I was unaware that as Backster pursued his investigations with plants hooked up to lie detectors (polygraph machines), he started putting smaller plants into copper Faraday cages.  These cages stop electromagnetic waves, yet Backster continued to get reactions from these plants, indicating that their responses to the emotions and/or thoughts of humans, brine shrimp and other participants in his experiments were not mediated via the usual suspects (i.e. electricity, magnetism, infrared, etc.).

Backster also did experiments with human white blood cells hooked up to the polygraph via fine gold wires.  He found that the graphs produced by the blood cells exactly matched the actual experience of the human donor, showing spikes of alarm at times that were anxious or stressful for the person, even when that person was 300 miles away!

Backster also did interesting things like taking an egg from a store-bought dozen and putting it in a lead-lined container to stop any electromagnetic fields.  He then measured that egg’s reactions as he, one by one, dropped its former neighbors into boiling water (presumably on their way to becoming deviled eggs).  The egg had a severe reaction every time.  As did vegetables, fruit, yoghurt and raw meat when tested similarly.  Even when eaten raw, these all “burn” in our digestive systems.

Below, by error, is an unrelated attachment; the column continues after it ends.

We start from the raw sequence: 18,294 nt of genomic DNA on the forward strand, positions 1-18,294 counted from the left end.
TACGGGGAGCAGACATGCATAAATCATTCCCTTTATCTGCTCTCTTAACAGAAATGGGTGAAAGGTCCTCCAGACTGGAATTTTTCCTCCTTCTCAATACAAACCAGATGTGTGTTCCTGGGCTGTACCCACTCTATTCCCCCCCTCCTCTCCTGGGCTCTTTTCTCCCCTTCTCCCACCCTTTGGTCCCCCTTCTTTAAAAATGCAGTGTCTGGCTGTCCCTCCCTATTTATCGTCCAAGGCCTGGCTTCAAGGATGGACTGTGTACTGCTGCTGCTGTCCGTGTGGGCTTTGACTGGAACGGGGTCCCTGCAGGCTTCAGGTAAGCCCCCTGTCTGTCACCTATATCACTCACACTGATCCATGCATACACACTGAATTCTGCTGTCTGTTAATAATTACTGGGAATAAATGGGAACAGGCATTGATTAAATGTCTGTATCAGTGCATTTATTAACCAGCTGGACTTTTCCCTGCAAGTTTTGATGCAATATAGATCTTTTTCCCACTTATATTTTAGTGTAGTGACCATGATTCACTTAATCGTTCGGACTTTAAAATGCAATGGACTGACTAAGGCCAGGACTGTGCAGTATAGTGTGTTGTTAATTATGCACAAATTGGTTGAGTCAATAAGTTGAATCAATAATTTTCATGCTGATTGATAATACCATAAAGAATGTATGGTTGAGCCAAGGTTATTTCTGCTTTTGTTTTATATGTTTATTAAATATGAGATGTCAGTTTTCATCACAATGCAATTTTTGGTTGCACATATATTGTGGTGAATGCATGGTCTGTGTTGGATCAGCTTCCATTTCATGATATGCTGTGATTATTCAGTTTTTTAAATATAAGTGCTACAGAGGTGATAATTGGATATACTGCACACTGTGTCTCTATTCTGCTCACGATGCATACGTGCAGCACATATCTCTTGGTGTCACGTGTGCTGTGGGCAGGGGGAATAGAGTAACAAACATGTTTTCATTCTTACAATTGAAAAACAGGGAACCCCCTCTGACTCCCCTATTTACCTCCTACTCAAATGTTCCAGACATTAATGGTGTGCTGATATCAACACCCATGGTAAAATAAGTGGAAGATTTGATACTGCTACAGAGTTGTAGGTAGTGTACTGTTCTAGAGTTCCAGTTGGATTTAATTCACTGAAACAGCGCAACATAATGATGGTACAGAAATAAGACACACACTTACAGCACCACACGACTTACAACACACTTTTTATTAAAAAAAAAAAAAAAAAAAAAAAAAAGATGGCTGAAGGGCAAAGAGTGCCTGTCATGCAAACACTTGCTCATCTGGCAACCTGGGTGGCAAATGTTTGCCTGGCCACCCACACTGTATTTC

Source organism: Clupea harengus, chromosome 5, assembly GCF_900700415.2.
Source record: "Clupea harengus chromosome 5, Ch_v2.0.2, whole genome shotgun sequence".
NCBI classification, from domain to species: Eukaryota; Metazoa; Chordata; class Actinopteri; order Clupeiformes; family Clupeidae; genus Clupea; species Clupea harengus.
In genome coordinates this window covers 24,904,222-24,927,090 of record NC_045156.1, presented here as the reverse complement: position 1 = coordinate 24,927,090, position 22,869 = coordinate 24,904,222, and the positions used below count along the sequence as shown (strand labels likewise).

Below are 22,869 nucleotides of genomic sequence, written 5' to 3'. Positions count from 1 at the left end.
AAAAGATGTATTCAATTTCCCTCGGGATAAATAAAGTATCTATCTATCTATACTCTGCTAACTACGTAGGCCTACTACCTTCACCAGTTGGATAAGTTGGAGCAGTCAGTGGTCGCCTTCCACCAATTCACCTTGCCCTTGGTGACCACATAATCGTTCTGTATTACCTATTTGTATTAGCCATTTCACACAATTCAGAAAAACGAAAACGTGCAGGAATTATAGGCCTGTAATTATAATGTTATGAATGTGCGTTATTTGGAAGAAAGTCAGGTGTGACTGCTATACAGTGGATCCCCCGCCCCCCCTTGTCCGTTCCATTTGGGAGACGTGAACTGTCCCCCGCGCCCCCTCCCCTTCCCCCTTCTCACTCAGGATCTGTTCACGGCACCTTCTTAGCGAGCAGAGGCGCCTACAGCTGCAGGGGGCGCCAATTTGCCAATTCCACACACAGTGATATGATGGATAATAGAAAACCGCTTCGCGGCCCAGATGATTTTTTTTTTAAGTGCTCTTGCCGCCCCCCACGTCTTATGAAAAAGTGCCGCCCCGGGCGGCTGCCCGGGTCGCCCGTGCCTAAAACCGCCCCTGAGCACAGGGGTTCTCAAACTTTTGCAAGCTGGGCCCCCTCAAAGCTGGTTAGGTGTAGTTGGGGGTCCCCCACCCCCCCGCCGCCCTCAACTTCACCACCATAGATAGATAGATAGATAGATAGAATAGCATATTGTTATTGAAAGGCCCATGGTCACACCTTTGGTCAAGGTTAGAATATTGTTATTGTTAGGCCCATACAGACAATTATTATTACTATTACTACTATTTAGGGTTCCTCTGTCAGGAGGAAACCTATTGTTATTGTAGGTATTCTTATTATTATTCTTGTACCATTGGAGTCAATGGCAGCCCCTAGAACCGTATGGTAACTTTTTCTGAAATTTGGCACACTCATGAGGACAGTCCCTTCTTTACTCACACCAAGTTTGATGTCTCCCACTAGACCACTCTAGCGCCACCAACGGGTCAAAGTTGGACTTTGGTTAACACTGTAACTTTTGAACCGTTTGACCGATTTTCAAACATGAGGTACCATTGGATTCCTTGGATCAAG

But there is hope!  Wilcox relates that in private conversations with Backster he has been told that “positive , loving thoughts” sent to any food prior to cooking or eating prevent these severe reactions from occurring on the polygraphs.  An excellent reminder to offer my appreciation liberally – as I work and harvest in my gardens, as I prepare foods in my kitchen, and as I eat these precious gifts from Nature.

For the truth is, the biological lifeforms on this planet clearly have the ability to and often do engage in a constant conversation with each other.  Animals, plants, bacteria, insects, fish, birds, and humans.  We may not know how this communication is taking place, but over and over it has been clearly demonstrated to exist.  Everything on that list is listening in on the humans, and we too were designed to listen and participate.  The HeartMath Institute calls it psychophysiologic coherence.  I call it integrative awareness:  Relax.  Breathe.  Pay attention to your physical senses.  All of them. Relax again.

We’re on our way.

The Garden’s Deeper Pattern

There is an area in the garden where the bugs like to hover and dance.  I call them bugs in the generic sense.  I’ve no idea if they qualify as gnats or flies or something else, but they seem to live in a loosely arranged cluster.  At least, that’s how they spend the afternoons, zigzagging back and forth, up and down and around in a fairly well-defined area that’s roughly a ten foot diameter sphere.

From my vantage point in the shade, they look like points of light hovering and moving about.  I wonder if this is what life is like for atoms hanging out in deep space?  Is this what photons do when they find themselves confined to a test tube?  Is there meaning to the movements of these bugs?